How can we support them?

– merged with Ukraine

The fundraising market is losing some of its appeal to founders

image credit: Nigel Sussman (Opens in a new window)

Alex Wilhelm found in his analysis of early DocSend data that with VCs retreating, valuations falling, and hype waning in 2021, founders have to put in more effort to raise capital than they did in 2021.

“If we take this sentiment into account and the fact that there has been an overall decline from Q4 levels, we can conclude that Q2 2022 could easily see another consistent decline in global and US venture capital activity. . Perhaps,” he said. writes. ,

What Binance’s rescue from Axi Infinity means for the future of cryptocurrencies

This photo illustration shows the Binance logo.

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After unidentified individuals stole $625 million from the money-making crypto game Axie Infinity last week, the studio announced that it has raised $150 million to compensate users.

Anita Ramaswami writes: “The most interesting thing about this funding round is that it was led by the Binance crypto exchange – the largest exchange in the world – even though Binance was not involved in the previous Sky Mavis rise.”

“In any case, today’s investment demonstrates how important the Axi precedent is to the growth of the broader ecosystem – and how willing VCs and incumbent cryptoassets are to deliver.”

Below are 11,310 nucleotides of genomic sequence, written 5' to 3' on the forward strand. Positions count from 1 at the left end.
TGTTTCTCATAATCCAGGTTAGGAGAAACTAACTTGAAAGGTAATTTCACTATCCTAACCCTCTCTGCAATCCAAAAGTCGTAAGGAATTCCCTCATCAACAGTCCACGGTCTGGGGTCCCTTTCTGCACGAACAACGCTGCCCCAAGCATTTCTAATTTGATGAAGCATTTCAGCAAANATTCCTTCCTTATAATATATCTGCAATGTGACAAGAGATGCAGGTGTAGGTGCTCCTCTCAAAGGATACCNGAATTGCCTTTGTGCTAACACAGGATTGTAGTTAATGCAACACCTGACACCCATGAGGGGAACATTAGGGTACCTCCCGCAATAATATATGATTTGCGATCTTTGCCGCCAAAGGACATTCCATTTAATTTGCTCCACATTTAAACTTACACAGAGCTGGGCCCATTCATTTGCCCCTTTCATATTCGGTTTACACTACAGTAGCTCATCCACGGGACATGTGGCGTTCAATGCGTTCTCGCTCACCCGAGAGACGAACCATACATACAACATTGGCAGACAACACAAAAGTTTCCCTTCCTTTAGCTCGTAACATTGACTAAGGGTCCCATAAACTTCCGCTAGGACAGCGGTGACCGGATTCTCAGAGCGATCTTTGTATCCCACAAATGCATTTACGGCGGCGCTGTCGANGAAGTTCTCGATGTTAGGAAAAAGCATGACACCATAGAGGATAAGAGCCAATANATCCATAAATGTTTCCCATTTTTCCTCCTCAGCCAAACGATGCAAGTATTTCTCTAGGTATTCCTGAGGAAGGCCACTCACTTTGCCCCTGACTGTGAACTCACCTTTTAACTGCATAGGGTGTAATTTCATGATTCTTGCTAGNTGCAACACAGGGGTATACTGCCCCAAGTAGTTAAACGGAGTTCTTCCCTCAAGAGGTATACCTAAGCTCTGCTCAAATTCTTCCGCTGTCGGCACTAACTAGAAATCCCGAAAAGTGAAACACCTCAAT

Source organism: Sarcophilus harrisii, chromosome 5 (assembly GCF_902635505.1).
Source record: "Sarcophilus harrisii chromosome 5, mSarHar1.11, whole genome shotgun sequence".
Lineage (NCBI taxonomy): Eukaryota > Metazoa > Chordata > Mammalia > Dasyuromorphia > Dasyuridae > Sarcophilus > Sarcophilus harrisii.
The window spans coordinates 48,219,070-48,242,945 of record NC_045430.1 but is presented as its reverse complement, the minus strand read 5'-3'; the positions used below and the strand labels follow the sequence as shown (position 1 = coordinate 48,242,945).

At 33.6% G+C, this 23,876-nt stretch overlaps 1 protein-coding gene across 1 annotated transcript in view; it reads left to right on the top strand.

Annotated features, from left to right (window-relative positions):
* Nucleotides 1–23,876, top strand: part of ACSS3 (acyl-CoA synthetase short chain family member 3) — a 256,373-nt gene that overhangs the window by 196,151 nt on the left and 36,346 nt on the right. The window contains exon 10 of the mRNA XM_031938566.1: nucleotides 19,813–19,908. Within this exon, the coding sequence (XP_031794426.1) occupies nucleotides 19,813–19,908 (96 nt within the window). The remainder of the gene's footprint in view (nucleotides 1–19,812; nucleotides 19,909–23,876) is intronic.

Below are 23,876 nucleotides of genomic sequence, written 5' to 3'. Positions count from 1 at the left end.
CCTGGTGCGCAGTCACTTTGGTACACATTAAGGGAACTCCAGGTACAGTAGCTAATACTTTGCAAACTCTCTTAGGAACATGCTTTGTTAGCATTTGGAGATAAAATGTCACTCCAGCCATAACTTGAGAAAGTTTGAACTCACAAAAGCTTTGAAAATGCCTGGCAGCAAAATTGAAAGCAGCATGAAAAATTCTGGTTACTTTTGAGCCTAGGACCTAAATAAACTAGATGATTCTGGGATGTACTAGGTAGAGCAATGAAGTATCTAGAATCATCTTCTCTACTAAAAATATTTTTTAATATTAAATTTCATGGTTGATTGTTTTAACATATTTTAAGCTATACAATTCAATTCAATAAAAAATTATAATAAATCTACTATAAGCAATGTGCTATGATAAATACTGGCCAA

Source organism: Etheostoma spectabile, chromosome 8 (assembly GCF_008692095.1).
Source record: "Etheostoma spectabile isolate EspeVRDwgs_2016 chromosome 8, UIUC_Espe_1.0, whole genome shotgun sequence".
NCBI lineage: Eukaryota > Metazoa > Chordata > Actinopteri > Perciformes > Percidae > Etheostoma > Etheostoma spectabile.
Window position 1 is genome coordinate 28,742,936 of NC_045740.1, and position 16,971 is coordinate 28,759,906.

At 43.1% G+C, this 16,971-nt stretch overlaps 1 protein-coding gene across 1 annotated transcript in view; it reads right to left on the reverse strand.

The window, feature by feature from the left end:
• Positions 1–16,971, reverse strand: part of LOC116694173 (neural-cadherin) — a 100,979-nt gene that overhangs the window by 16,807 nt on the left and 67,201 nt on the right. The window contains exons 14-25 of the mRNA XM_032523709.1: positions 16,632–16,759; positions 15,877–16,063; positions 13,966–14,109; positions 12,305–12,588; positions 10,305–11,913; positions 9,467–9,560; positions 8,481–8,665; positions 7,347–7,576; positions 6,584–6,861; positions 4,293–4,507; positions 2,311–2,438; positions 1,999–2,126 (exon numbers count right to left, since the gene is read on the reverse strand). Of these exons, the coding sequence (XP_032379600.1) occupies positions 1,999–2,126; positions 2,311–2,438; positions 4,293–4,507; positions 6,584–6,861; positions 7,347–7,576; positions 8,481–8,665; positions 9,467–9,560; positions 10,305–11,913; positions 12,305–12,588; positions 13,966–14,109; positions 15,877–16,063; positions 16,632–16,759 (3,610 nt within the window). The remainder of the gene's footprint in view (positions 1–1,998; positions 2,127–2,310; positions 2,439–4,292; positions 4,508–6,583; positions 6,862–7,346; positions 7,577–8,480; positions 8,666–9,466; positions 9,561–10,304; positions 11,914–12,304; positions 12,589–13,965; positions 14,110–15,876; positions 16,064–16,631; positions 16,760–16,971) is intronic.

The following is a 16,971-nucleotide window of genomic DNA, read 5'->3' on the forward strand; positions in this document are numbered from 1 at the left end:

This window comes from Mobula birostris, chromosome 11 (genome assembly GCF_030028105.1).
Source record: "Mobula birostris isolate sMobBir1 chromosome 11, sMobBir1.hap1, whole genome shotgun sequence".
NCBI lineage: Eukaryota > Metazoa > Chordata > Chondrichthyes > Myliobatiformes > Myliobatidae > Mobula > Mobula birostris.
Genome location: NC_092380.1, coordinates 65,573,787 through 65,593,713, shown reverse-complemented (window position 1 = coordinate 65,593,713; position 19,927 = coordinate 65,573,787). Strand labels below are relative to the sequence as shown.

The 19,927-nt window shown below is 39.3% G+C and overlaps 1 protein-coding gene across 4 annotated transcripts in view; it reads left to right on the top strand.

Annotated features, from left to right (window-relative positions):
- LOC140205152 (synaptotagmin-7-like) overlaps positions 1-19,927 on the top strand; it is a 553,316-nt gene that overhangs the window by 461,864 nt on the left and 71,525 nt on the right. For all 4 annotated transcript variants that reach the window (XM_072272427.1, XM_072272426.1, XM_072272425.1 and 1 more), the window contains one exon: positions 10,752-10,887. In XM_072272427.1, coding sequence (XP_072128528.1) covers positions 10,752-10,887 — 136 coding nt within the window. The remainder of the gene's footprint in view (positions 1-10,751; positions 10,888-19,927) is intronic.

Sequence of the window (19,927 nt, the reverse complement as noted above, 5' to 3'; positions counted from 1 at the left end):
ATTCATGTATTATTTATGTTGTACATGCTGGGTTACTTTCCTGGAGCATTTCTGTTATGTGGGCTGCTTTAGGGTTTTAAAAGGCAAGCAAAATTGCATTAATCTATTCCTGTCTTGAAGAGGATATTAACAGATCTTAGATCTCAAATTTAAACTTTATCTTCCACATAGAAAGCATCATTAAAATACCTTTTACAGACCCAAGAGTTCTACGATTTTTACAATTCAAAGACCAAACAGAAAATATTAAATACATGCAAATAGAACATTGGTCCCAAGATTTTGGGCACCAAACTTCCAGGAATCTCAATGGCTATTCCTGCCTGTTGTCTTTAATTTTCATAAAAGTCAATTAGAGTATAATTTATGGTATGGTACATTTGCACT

3 Ways Deep Tech Founders Can Avoid Pilot Purge

A woman looks towards the entrance to the Jomblang Cave

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With so many high-tech startups operating on the frontier, founders in this space have a hard time raising funds, attracting customers, and product-to-market fit.

Many of these companies will retire early because they will never move from pilot to full implementation. “This is a huge, widespread industry problem,” said Champ Sutiponchai, co-founder and general partner of Creative Ventures.

“While I don’t think I have a silver bullet, I do know three ways that the founders of Deep Tech can ensure their time at Pilot Purgatory ends with a rollout.”

Why Venture Capitalists Shouldn’t Fear Financial Failure

chamomile flower in the desert

image credit: masik0553 (Opens in a new window) / Getty Images

According to Mark Schroeder, managing partner at MGV, “seed investments are the best place for venture capital when global uncertainty kicks in.”

“Instead of investing in companies that require significant growth and increased valuation,” investors are turning to smaller startups with “reasonable-scale problems.”

Ultimately, any extended freeze on the public markets will reduce the amount of resources available to startups, “but that may not be the worst thing for investors looking to double their investment at attractive prices,” Schroeder says.

Terra founder plans to back his stablecoin with a “basket” of cryptocurrencies

Portrait of a man at a checkpoint with coins.

image credit: Nutwout Somsuki (Opens in a new window) / Getty Images

In an interview with reporter Jacqueline Mellinek, TerraForm Labs founder Do Kwon explained how his $10 billion Bitcoin purchase plan will help TeraUSD (UST) “deeply integrate stablecoins into the crypto ecosystem.”

Kwon said Terra will support UST with additional Tier 1 blockchains as its ecosystem expands.

“We are big supporters of bitcoin, so we will continue to buy when the opportunity presents itself.”